A Ukrainian man extradited from Italy has gone on trial in New Jersey accused of running a botnet and dealing in stolen credit cards.
"Vovnenko commandeered thousands of computers to create a virtual army of hacked computers that he and his conspirators used to break into other networks and steal valuable information," US Attorney Paul Fishman alleged on Tuesday.
"Thanks to the work of our law enforcement partners here and in Italy, he is now in America to answer for his alleged crimes."
Sergei Vovnenko, aka "Fly," "Centurion," and "Darklife," has been sought by the authorities for some time after being fingered as a prime mover in the black hat hacking movement. He is accused of running several underground malware markets and offering his 13,000-strong botnet for hire.
The indictment claims that between September 2010 and August 2012, Vovnenko and his associates conducted a hacking campaign to build a botnet and harvest financial and identity information to be sold online.
Vovnenko was picked up by Italian police last summer after a joint operation with American police. He spent 15 months fighting extradition to the US but failed, and the trial started on Tuesday.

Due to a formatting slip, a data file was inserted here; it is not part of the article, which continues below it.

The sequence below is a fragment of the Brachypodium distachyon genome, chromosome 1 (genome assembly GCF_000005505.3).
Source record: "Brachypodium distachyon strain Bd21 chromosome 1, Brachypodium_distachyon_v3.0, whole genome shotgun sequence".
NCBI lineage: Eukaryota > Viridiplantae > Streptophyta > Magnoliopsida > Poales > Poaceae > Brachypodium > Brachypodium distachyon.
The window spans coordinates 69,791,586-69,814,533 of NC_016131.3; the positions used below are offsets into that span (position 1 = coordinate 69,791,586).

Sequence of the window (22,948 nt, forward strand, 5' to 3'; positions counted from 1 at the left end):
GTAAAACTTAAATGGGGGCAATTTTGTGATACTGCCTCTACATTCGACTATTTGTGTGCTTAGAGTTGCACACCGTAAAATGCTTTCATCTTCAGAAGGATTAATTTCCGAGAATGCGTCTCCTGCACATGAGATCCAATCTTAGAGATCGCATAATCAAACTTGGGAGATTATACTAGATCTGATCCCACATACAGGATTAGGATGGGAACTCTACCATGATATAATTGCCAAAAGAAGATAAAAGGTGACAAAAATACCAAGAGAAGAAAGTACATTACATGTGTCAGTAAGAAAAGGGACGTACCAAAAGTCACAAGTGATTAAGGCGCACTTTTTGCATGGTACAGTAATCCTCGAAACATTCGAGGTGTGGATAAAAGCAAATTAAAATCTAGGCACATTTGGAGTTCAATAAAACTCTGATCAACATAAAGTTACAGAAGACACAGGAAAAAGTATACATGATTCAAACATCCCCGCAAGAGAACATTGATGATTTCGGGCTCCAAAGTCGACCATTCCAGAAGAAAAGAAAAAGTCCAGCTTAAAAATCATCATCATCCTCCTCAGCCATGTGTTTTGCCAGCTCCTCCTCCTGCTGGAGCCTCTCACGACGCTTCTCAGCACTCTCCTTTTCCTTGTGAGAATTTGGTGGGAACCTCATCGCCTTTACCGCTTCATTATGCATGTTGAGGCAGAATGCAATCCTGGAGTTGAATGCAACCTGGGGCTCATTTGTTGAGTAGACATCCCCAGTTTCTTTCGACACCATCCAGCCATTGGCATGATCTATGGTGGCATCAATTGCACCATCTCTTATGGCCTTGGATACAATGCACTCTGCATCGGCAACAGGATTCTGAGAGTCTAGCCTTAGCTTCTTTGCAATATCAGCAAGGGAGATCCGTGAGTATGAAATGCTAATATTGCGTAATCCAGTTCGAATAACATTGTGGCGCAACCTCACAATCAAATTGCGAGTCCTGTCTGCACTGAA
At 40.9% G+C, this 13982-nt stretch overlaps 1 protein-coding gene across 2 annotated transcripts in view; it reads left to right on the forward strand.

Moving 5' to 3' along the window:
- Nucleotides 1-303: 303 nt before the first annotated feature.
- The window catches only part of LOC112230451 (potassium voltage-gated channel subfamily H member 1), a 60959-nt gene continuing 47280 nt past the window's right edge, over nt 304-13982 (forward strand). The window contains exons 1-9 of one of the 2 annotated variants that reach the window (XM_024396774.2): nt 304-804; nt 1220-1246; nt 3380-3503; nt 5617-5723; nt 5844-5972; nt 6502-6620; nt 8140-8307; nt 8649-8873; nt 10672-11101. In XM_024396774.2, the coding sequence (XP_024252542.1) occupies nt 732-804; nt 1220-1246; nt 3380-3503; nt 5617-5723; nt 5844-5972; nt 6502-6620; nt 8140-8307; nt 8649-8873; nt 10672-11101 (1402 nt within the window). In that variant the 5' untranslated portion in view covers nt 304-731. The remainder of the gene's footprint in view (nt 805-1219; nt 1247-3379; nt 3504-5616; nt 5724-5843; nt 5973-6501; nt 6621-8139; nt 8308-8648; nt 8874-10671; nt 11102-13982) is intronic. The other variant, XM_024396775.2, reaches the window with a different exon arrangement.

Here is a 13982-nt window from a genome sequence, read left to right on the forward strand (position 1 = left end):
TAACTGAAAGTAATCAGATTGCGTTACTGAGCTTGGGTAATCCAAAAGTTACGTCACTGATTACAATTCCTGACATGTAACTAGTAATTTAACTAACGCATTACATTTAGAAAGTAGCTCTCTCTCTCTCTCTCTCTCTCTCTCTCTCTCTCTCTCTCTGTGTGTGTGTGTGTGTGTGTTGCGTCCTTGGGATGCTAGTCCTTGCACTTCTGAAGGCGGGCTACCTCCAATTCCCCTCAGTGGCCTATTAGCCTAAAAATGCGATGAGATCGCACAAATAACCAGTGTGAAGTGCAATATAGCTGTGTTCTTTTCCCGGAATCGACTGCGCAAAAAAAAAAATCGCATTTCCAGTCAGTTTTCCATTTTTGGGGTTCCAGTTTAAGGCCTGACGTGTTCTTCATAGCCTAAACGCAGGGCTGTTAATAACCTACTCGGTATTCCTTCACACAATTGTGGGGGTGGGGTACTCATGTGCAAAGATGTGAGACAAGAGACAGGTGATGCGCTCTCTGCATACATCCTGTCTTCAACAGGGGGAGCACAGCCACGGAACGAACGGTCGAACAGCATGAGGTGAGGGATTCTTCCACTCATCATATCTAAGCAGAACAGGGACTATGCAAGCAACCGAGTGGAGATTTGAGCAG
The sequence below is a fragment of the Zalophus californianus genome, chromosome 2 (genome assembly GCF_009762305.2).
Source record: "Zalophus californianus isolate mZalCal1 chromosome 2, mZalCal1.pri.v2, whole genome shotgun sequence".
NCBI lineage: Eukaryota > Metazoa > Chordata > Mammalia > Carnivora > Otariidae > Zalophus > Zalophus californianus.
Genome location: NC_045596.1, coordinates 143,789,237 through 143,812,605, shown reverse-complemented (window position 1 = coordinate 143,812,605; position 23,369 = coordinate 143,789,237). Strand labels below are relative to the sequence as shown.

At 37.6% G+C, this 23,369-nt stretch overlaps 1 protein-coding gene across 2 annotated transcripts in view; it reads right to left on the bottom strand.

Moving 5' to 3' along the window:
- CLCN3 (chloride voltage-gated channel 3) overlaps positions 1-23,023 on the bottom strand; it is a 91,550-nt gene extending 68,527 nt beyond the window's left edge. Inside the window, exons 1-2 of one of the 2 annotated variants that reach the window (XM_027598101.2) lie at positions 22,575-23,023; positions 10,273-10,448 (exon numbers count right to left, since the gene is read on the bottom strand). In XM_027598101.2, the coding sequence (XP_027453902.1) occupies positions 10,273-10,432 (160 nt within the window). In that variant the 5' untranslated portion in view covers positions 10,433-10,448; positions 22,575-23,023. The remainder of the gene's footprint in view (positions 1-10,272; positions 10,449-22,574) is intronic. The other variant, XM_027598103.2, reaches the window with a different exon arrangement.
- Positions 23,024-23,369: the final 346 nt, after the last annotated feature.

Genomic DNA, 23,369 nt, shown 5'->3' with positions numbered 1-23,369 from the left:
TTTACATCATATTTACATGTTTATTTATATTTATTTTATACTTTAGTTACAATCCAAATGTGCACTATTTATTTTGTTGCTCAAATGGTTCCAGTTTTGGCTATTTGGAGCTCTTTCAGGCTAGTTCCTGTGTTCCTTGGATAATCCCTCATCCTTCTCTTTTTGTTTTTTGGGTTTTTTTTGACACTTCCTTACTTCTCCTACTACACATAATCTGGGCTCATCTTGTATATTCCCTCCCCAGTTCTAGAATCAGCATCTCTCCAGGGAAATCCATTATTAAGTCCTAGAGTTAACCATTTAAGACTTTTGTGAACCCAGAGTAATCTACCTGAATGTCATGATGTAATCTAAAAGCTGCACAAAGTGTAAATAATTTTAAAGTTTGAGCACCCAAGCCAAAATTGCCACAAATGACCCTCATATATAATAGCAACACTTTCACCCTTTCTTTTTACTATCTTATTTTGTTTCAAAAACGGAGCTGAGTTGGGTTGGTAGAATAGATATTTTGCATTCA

One person likely to be taking a keen interest in the proceedings is investigative blogger Brian Krebs, who Vovnenko appears to have taken a strong dislike to. Krebs alleges that the Ukrainian harassed him and his wife with threatening notes and sent them heroin to try and shut the journalist up.
Krebs, who lives in Northern Virginia, US, was monitoring a number of message boards that Vovnenko frequented. The blogger spotted a discussion between hackers where participants were discussing a plan to buy heroin on Silk Road, send it to Krebs, and then tip off the police. Krebs was able to warn the police of the plot, and track the drugs shipment via a UPS number posted on the forum.
Those events don't form the basis for any of the current charges against Vovnenko, but he has enough problems as it is. He's been charged with wire fraud, unauthorized computer access, and four counts of identity theft, which could put him away for 43 years. ®